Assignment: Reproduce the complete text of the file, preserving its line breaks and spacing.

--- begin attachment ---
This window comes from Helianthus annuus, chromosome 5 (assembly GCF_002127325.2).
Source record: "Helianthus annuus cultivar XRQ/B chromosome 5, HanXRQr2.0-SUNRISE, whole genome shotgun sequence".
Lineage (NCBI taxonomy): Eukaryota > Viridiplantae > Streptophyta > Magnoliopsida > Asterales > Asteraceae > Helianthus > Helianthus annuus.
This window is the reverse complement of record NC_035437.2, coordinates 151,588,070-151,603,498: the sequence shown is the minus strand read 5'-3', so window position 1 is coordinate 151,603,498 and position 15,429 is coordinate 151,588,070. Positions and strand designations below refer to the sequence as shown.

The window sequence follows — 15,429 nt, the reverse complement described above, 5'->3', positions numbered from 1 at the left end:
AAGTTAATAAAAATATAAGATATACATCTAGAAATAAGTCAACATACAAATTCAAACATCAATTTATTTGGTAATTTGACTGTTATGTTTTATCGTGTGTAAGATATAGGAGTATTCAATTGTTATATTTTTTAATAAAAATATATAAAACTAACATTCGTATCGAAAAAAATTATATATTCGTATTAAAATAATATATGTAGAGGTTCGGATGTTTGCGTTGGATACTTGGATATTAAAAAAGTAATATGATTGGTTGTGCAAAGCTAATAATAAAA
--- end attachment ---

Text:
This window comes from Helianthus annuus, chromosome 5 (assembly GCF_002127325.2).
Source record: "Helianthus annuus cultivar XRQ/B chromosome 5, HanXRQr2.0-SUNRISE, whole genome shotgun sequence".
Lineage (NCBI taxonomy): Eukaryota > Viridiplantae > Streptophyta > Magnoliopsida > Asterales > Asteraceae > Helianthus > Helianthus annuus.
This window is the reverse complement of record NC_035437.2, coordinates 151,588,070-151,603,498: the sequence shown is the minus strand read 5'-3', so window position 1 is coordinate 151,603,498 and position 15,429 is coordinate 151,588,070. Positions and strand designations below refer to the sequence as shown.

The window sequence follows — 15,429 nt, the reverse complement described above, 5'->3', positions numbered from 1 at the left end:
AAGTTAATAAAAATATAAGATATACATCTAGAAATAAGTCAACATACAAATTCAAACATCAATTTATTTGGTAATTTGACTGTTATGTTTTATCGTGTGTAAGATATAGGAGTATTCAATTGTTATATTTTTTAATAAAAATATATAAAACTAACATTCGTATCGAAAAAAATTATATATTCGTATTAAAATAATATATGTAGAGGTTCGGATGTTTGCGTTGGATACTTGGATATTAAAAAAGTAATATGATTGGTTGTGCAAAGCTAATAATAAAA